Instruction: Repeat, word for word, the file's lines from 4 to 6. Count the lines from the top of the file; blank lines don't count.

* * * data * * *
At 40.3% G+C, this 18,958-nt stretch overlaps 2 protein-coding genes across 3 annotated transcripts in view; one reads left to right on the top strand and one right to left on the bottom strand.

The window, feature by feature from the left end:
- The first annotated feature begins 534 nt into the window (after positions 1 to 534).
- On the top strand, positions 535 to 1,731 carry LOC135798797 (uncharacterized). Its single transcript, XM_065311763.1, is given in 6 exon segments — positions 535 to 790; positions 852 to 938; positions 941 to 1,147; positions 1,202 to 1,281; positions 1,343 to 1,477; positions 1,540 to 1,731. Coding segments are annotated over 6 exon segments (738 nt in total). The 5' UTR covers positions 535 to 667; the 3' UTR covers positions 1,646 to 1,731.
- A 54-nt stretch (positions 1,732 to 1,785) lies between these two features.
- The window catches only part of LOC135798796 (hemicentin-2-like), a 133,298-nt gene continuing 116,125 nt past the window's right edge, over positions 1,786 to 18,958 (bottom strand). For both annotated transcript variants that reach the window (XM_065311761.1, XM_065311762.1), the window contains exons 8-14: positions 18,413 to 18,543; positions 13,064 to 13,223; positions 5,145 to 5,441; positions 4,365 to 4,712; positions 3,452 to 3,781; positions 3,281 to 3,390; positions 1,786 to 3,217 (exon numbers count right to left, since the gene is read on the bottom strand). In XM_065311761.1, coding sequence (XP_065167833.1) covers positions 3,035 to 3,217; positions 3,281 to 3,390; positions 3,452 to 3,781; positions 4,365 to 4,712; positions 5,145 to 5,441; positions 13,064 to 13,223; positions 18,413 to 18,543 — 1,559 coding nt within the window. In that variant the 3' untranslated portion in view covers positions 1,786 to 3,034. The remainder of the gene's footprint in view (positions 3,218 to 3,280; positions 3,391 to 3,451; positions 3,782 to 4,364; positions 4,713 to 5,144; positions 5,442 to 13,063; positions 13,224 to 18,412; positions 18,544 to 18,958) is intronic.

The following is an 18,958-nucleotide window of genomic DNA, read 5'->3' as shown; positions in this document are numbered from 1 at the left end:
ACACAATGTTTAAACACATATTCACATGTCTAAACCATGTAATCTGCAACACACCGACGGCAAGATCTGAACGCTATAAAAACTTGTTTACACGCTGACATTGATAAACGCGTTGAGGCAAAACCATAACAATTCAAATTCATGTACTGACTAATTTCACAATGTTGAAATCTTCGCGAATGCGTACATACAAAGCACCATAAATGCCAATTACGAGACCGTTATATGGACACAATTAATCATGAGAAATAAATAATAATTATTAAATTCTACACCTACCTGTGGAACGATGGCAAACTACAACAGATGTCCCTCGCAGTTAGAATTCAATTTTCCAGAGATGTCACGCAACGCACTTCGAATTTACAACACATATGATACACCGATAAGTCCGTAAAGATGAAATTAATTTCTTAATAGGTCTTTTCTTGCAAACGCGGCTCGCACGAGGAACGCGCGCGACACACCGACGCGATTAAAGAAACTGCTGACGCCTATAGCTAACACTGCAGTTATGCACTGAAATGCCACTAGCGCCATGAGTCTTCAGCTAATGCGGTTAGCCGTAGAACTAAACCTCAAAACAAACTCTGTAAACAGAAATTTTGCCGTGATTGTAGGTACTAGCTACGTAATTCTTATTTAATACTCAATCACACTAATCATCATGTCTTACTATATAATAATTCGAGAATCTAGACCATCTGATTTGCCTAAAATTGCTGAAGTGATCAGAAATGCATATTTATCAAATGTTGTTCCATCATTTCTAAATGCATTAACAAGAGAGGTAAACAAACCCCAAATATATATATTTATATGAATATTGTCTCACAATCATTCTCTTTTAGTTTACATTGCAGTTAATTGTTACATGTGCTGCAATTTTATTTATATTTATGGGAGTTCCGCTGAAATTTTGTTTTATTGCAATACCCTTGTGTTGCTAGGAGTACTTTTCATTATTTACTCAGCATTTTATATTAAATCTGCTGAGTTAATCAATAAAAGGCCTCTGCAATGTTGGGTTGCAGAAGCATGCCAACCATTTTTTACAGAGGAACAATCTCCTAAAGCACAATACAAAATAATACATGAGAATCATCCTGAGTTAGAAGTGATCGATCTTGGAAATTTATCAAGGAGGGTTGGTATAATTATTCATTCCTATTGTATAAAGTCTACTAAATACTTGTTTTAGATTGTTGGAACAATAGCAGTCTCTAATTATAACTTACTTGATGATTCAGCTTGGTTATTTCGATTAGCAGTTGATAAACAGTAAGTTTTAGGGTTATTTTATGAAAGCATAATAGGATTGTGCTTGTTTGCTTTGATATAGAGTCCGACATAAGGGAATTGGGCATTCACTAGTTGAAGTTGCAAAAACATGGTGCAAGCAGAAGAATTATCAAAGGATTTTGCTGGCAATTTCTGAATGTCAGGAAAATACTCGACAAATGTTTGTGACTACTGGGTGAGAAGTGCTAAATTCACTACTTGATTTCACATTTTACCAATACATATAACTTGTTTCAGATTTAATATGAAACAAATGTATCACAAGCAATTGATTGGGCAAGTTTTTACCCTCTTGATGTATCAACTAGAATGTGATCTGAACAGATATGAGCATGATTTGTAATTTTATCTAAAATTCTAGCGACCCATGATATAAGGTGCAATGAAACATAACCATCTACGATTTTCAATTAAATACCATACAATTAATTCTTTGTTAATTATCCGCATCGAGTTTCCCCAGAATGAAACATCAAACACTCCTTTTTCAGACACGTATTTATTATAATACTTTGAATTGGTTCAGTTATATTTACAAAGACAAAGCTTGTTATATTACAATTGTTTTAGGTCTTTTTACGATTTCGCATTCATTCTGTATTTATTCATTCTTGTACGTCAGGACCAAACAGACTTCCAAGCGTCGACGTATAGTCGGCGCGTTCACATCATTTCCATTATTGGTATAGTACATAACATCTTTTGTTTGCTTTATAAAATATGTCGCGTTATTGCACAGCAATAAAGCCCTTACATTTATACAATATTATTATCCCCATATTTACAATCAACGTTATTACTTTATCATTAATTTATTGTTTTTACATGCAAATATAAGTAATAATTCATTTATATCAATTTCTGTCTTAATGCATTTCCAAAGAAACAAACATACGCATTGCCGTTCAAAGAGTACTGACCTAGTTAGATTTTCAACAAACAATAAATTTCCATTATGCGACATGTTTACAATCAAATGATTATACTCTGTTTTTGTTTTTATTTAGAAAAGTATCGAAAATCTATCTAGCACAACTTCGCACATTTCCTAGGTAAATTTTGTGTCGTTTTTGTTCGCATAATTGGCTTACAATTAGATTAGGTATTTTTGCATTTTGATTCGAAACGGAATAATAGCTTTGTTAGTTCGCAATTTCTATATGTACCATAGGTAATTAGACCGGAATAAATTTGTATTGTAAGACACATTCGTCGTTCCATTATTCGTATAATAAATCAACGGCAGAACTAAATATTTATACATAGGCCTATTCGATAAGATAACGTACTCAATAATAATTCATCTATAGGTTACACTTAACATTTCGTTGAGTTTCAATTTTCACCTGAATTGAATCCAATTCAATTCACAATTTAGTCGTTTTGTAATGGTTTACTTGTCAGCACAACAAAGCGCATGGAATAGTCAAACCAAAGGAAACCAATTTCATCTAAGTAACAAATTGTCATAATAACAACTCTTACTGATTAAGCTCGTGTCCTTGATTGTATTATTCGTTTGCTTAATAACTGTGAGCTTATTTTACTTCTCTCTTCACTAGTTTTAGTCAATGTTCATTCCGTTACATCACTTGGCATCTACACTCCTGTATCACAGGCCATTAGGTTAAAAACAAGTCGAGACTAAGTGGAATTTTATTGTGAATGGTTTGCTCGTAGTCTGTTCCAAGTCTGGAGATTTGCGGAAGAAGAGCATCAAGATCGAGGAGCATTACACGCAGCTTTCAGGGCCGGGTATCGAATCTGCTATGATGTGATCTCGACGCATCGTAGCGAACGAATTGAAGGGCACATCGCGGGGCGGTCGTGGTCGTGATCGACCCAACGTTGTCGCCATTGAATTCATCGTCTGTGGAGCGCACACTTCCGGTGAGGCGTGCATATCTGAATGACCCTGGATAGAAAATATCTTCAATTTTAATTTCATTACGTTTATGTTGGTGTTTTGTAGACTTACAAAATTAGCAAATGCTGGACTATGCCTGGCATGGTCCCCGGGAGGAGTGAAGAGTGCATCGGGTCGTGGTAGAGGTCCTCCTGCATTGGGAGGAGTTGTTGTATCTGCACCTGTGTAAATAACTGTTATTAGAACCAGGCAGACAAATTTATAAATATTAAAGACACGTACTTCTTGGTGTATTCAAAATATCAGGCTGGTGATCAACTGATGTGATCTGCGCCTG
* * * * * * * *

- On the top strand, positions 535 to 1,731 carry LOC135798797 (uncharacterized). Its single transcript, XM_065311763.1, is given in 6 exon segments — positions 535 to 790; positions 852 to 938; positions 941 to 1,147; positions 1,202 to 1,281; positions 1,343 to 1,477; positions 1,540 to 1,731. Coding segments are annotated over 6 exon segments (738 nt in total). The 5' UTR covers positions 535 to 667; the 3' UTR covers positions 1,646 to 1,731.
- A 54-nt stretch (positions 1,732 to 1,785) lies between these two features.
- The window catches only part of LOC135798796 (hemicentin-2-like), a 133,298-nt gene continuing 116,125 nt past the window's right edge, over positions 1,786 to 18,958 (bottom strand). For both annotated transcript variants that reach the window (XM_065311761.1, XM_065311762.1), the window contains exons 8-14: positions 18,413 to 18,543; positions 13,064 to 13,223; positions 5,145 to 5,441; positions 4,365 to 4,712; positions 3,452 to 3,781; positions 3,281 to 3,390; positions 1,786 to 3,217 (exon numbers count right to left, since the gene is read on the bottom strand). In XM_065311761.1, coding sequence (XP_065167833.1) covers positions 3,035 to 3,217; positions 3,281 to 3,390; positions 3,452 to 3,781; positions 4,365 to 4,712; positions 5,145 to 5,441; positions 13,064 to 13,223; positions 18,413 to 18,543 — 1,559 coding nt within the window. In that variant the 3' untranslated portion in view covers positions 1,786 to 3,034. The remainder of the gene's footprint in view (positions 3,218 to 3,280; positions 3,391 to 3,451; positions 3,782 to 4,364; positions 4,713 to 5,144; positions 5,442 to 13,063; positions 13,224 to 18,412; positions 18,544 to 18,958) is intronic.